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What does the latest research evidence mean for practitioners who work with gay and bisexual men engaging in chemsex?
  1. Jamie Frankis1,
  2. Dan Clutterbuck2
  1. 1Senior Lecturer (Research Methods), School of Health and Life Sciences, Glasgow Caledonian University, Glasgow, UK
  2. 2Consultant in Genitourinary & HIV Medicine, Chalmers Sexual Health Centre, NHS Lothian, Edinburgh, UK
  1. Correspondence to Dr Jamie Frankis, School of Health and Life Sciences, Glasgow Caledonian University, Glasgow G4 0BA, UK; j.frankis{at}gcu.ac.uk

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In this issue, Weatherburn et al and Pakianathan et al provide a combination of practical and empirical insights into ‘chemsex’. This is particularly relevant to clinicians working with gay and bisexual men who have sex with men (GBMSM). Here we outline further issues for practitioners working with GBMSM who engage in chemsex.

What is chemsex?

Chemsex describes GBMSM's use of new recreational drugs (primarily mephedrone, crystal methamphetamine and γ-hydroxybutyric/γ-butyrolactone) to enable, enhance and prolong sexual interactions. Unlike alcohol and most other recreational substances, chemsex drugs provide men with the ability to improve their sexual performance and experiences, by increasing arousal, stamina and pleasure.1 Arising in tandem, the proliferation of geospatial sociosexual networking apps provide access to local sexual activities and drug procurement on demand.2 Together, these developments allow multiple and group sexual hook-ups to be arranged, outside the spatiotemporal constraints of the commercial (gay) scene, which usually last many hours or even several days. As well allowing increased partner numbers and turnover, chemsex users operate within a distinct cultural ‘bubble’, where risky sex and recreational drug use are normalised and advance negotiation of drug supply/use, intravenous drug taking, specific sexual behaviours, sexual safety, HIV serostatus, pre-exposure prophylaxis (PrEP) and condom use/non-use may all take place online. These online sociosexual networks and chemsex sexual cultures are disconnected from the commercial gay scene and, therefore, associated health promotion. In addition, difficulties in engaging men via sociosexual media—and in particular men within the chemsex culture—mean that presentations at sexual health and HIV care clinical interactions may provide the only opportunity for initiating harm minimisation interventions with this population.

Addressing chemsex within clinical interactions

Weatherburn et al explain how chemsex attracts a high level of opprobrium, concern and comment in relation to a population for whom recreational drugs are more prevalent and socially acceptable than for wider society. For professionals, multiple challenges exist around familiarity, understanding, language use and a rapidly changing environment in terms of local and national drug supply and app-based sexual negotiation. Pakianathan et al explain that, in order for men to feel comfortable to disclose and discuss their sexualised drug misuse, clinics must adopt a chemsex-friendly policy. This can be achieved by providing chemsex normalising materials (eg, posters, fliers etc) within the clinic, as well as addressing chemsex as part of the routine clinical consultation using the helpful proforma that Pakianathan et al provide. An informed refinement of core sexual health consultation skills, including non-judgemental language, is also necessary to aid full and candid disclosure. Moreover, formal training can be enhanced through colleagues and services sharing information regarding appropriate terminology and local colloquialisms learnt from patients, so men can discuss these issues using familiar, non-threatening language.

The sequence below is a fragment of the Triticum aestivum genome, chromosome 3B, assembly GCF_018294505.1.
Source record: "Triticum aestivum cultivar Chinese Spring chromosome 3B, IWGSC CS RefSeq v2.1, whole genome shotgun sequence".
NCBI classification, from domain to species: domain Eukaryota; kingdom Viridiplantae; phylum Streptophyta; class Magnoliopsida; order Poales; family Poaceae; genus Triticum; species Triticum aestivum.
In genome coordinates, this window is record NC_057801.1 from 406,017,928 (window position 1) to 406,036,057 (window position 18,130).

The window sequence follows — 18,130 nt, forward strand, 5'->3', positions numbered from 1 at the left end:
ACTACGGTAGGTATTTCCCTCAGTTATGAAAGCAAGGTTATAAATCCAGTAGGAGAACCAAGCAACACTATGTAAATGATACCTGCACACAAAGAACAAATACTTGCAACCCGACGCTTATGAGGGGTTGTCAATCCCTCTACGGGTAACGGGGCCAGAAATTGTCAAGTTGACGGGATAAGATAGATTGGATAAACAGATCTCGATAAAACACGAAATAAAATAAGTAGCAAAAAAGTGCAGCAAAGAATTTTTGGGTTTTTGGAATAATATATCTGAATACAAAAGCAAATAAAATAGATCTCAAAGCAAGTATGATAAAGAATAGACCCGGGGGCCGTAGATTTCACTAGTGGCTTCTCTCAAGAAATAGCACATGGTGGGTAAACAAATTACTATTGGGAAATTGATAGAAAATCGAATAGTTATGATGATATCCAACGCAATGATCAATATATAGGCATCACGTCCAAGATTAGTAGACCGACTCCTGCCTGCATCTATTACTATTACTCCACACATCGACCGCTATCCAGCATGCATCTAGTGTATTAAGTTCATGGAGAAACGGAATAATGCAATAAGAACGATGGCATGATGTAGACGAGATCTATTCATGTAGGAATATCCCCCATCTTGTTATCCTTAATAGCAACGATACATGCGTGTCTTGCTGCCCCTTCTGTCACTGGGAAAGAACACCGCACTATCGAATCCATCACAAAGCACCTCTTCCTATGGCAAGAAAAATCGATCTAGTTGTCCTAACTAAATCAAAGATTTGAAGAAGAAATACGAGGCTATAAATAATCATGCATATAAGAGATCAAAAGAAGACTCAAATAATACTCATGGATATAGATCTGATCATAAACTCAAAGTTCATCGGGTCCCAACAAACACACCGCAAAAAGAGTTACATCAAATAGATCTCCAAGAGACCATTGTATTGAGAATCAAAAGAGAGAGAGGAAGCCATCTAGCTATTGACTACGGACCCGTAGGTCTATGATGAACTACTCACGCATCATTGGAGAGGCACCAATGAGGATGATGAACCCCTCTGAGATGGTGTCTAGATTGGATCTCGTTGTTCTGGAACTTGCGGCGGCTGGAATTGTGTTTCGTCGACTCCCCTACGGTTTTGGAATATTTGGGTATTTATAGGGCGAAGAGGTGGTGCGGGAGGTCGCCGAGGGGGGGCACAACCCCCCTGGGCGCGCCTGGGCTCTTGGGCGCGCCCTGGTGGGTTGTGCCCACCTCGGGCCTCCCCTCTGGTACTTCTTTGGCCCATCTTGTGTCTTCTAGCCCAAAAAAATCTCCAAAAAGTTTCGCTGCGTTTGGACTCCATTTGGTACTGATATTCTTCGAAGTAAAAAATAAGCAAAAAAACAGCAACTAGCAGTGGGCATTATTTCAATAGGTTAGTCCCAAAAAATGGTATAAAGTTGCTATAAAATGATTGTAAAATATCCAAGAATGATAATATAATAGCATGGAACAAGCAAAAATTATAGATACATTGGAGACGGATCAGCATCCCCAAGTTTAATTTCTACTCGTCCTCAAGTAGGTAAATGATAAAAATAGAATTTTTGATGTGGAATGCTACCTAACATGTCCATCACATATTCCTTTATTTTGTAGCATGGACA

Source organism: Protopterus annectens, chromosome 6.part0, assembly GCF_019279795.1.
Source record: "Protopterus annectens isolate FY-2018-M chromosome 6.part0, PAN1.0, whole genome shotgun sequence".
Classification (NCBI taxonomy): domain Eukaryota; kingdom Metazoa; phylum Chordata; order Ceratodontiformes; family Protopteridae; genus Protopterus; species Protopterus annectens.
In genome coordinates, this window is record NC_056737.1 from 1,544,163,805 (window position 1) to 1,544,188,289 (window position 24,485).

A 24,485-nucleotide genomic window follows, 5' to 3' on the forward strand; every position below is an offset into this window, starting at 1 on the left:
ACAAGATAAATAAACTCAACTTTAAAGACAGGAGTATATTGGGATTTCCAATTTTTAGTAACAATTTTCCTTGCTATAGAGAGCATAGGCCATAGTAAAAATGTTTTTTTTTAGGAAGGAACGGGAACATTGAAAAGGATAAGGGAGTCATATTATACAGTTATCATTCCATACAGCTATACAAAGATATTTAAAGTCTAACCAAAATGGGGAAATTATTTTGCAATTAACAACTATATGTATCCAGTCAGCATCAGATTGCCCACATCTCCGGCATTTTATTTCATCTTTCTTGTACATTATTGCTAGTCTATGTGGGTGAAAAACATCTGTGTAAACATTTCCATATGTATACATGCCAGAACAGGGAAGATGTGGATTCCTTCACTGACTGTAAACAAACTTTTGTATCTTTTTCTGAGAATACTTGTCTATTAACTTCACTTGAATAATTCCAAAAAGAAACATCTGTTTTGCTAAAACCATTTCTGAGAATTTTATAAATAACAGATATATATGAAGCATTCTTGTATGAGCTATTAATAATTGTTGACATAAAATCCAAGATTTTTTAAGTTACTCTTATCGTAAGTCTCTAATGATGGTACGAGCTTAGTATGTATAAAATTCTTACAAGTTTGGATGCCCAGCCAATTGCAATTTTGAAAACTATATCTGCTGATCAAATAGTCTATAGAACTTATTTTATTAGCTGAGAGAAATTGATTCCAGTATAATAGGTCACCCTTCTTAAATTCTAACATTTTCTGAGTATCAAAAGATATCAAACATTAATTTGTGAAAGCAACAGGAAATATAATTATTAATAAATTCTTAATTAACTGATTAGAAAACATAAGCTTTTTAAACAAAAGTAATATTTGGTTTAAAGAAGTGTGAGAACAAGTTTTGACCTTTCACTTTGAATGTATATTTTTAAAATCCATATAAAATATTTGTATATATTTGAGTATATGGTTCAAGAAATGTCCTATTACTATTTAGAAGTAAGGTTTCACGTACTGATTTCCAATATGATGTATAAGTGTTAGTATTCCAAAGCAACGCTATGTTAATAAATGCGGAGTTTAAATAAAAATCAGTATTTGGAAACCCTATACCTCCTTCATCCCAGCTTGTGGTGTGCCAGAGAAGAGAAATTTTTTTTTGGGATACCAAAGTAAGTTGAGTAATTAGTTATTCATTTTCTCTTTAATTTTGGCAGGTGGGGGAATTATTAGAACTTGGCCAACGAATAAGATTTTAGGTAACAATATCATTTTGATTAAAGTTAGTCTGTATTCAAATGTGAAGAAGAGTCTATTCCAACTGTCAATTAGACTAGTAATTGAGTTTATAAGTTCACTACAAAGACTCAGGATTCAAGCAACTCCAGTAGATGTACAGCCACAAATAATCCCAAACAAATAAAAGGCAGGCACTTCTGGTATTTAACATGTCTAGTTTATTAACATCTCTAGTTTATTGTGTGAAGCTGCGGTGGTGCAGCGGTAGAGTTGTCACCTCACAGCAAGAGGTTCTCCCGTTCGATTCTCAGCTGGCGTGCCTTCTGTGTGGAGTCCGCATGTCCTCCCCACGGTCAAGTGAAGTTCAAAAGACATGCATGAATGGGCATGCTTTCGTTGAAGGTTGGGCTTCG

Weatherburn et al and Pakianathan et al, provide little discussion of interventions to reduce chemsex, reflecting the paucity of relevant evidence. To address how GBMSM might modify their drug misuse, the underlying psychological aspects of chemsex and the complex reasons that drive it must be understood, including the perceived benefits of chemsex and not just the potential harms associated with it. Weatherburn et al explain that chemsex offers men a positive sexual narrative, enabling them to have the kinds of sex they want, as well as enhancing the sexual qualities they value. Chemsex may also represent a form of self-medication, which counteracts negative issues of self-consciousness and doubt arising from societal homophobia, coping with an HIV-positive diagnosis, guilt around having sex with men and feeling unattractive. These issues, which are linked with other risk-taking behaviours and mental health issues, may be addressed through counselling interventions to help men deal with the underlying psychological dimensions of (chem)sex, as well as their potentially harmful recreational drug misuse. The enhancement of others' sexual attractiveness and intensified sexual arousal that chemsex offers may provide a powerful motivation to combine sex and drugs in the future. This is strengthened by the acceptance and normalisation of drug misuse among peers and sometimes a restriction of the peer group to include only drug-misusing individuals. Avoiding collusion, while providing a non-judgemental, supportive environment, is a delicate balance for individual clinicians and services.